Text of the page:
Abstract: In this paper we use a diffeo-geometric framework based on manifolds that are locally modeled on "convenient" vector spaces to study the geometry of some infinite dimensional spaces. Given a finite dimensional symplectic manifold $(M,\omega)$, we construct a weak symplectic structure on each leaf ${\textbf I}_{w}$ of a foliation of the space of compact oriented isotropic submanifolds in $M$ equipped with top degree forms of total measure 1. These forms are called weightings and such manifolds are said to be weighted. We show that this symplectic structure on the particular leaves consisting of weighted Lagrangian submanifolds is equivalent to a heuristic weak symplectic structure of Weinstein [Adv. Math. 82 (1990), 133-159]. When the weightings are positive, these symplectic spaces are symplectomorphic to reductions of a weak symplectic structure of Donaldson [Asian J. Math. 3 (1999), 1-15] on the space of embeddings of a fixed compact oriented manifold into $M$. When $M$ is compact, by generalizing a moment map of Weinstein we construct a symplectomorphism of each leaf ${\textbf I}_{w}$ consisting of positive weighted isotropic submanifolds onto a coadjoint orbit of the group of Hamiltonian symplectomorphisms of $M$ equipped with the Kirillov-Kostant-Souriau symplectic structure. After defining notions of Poisson algebras and Poisson manifolds, we prove that each space ${\textbf I}_{w}$ can also be identified with a symplectic leaf of a Poisson structure. Finally, we discuss a kinematic description of spaces of weighted submanifolds.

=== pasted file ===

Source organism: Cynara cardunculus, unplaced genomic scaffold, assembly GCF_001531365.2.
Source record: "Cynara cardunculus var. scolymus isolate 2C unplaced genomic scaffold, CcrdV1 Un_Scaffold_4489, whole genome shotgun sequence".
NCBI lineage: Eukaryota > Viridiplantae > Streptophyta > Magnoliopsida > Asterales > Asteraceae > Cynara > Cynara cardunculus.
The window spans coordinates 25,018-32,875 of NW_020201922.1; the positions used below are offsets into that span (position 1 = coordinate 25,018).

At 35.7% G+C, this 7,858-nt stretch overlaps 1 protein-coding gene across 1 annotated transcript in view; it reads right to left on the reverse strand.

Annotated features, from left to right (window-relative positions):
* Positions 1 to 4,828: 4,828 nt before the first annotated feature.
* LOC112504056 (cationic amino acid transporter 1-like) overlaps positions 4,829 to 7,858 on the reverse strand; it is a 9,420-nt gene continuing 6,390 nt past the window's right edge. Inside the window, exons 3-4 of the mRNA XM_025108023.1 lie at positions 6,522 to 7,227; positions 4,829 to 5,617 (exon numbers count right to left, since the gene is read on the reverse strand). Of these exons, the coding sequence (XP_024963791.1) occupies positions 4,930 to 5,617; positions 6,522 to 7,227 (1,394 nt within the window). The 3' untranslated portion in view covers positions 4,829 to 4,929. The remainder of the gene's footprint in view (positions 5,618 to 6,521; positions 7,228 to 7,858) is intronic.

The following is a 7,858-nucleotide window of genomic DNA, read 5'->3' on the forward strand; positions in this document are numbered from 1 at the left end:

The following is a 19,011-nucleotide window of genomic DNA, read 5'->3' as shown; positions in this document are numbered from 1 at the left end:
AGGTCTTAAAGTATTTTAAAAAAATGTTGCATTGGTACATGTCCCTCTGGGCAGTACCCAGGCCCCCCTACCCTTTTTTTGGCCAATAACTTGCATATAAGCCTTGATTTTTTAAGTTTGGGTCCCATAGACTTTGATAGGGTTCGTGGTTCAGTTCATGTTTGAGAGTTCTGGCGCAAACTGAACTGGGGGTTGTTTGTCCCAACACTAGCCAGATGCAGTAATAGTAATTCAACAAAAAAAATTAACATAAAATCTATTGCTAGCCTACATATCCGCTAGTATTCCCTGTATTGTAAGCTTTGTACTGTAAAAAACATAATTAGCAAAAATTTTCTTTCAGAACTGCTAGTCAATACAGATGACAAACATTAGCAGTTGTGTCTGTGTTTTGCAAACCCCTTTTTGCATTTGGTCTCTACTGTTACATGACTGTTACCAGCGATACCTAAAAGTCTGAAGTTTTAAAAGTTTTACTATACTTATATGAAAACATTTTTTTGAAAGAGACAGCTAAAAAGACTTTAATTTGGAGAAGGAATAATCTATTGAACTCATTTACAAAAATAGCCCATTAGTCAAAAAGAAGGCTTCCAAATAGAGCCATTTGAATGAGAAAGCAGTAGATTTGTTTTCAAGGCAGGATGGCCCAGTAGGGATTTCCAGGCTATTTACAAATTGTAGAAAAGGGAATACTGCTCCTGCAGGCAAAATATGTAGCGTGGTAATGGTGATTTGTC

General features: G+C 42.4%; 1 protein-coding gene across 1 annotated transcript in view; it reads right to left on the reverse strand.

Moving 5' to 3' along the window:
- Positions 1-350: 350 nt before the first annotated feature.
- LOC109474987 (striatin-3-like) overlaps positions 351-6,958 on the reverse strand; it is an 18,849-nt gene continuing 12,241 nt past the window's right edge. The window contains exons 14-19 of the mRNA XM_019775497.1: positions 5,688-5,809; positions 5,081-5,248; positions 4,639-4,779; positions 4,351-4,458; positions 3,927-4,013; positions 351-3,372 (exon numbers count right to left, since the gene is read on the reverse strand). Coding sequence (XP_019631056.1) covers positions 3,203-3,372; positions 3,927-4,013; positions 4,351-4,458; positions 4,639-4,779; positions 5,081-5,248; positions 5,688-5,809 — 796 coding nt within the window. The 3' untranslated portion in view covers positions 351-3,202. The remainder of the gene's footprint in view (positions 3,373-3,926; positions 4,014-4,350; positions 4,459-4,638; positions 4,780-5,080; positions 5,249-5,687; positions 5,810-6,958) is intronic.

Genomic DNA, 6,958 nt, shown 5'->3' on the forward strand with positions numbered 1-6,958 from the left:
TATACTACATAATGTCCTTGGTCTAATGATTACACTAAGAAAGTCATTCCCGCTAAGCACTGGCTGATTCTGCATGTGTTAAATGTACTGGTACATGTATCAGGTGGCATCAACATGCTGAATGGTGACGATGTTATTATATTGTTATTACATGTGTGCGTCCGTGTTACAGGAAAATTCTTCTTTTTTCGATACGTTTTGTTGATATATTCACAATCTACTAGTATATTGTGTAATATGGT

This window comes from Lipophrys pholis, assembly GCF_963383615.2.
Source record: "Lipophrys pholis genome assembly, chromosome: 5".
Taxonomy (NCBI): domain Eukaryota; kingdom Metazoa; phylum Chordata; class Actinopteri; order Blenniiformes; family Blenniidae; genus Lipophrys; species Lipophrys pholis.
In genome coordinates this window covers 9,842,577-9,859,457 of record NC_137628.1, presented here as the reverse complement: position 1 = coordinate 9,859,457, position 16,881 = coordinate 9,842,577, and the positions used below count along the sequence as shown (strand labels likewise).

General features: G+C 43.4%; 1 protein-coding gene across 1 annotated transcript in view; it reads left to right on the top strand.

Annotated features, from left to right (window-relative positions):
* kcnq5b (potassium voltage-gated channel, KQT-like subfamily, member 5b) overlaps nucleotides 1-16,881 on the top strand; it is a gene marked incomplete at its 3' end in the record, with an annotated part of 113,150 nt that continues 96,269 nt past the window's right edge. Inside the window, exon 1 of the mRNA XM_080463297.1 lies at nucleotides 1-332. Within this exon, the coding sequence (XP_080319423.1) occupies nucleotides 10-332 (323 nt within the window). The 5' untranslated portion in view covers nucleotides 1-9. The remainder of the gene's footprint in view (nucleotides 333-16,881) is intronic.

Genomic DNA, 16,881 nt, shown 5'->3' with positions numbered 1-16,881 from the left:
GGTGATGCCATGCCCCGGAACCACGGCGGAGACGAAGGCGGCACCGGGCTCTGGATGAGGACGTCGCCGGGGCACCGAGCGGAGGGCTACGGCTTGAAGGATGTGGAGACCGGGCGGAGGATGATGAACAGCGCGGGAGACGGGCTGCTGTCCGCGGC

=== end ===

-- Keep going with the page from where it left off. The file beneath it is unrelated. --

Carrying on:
Constructing a Population-Based Research Database from Routine Maternal Screening Records: A Resource for Studying Alloimmunization in Pregnant Women
Brian K. Lee, Alexander Ploner, Zhongxing Zhang, Gunilla Gryfelt, Agneta Wikman, Marie Reilly
PLOS ONE , 2011, DOI: 10.1371/journal.pone.0027619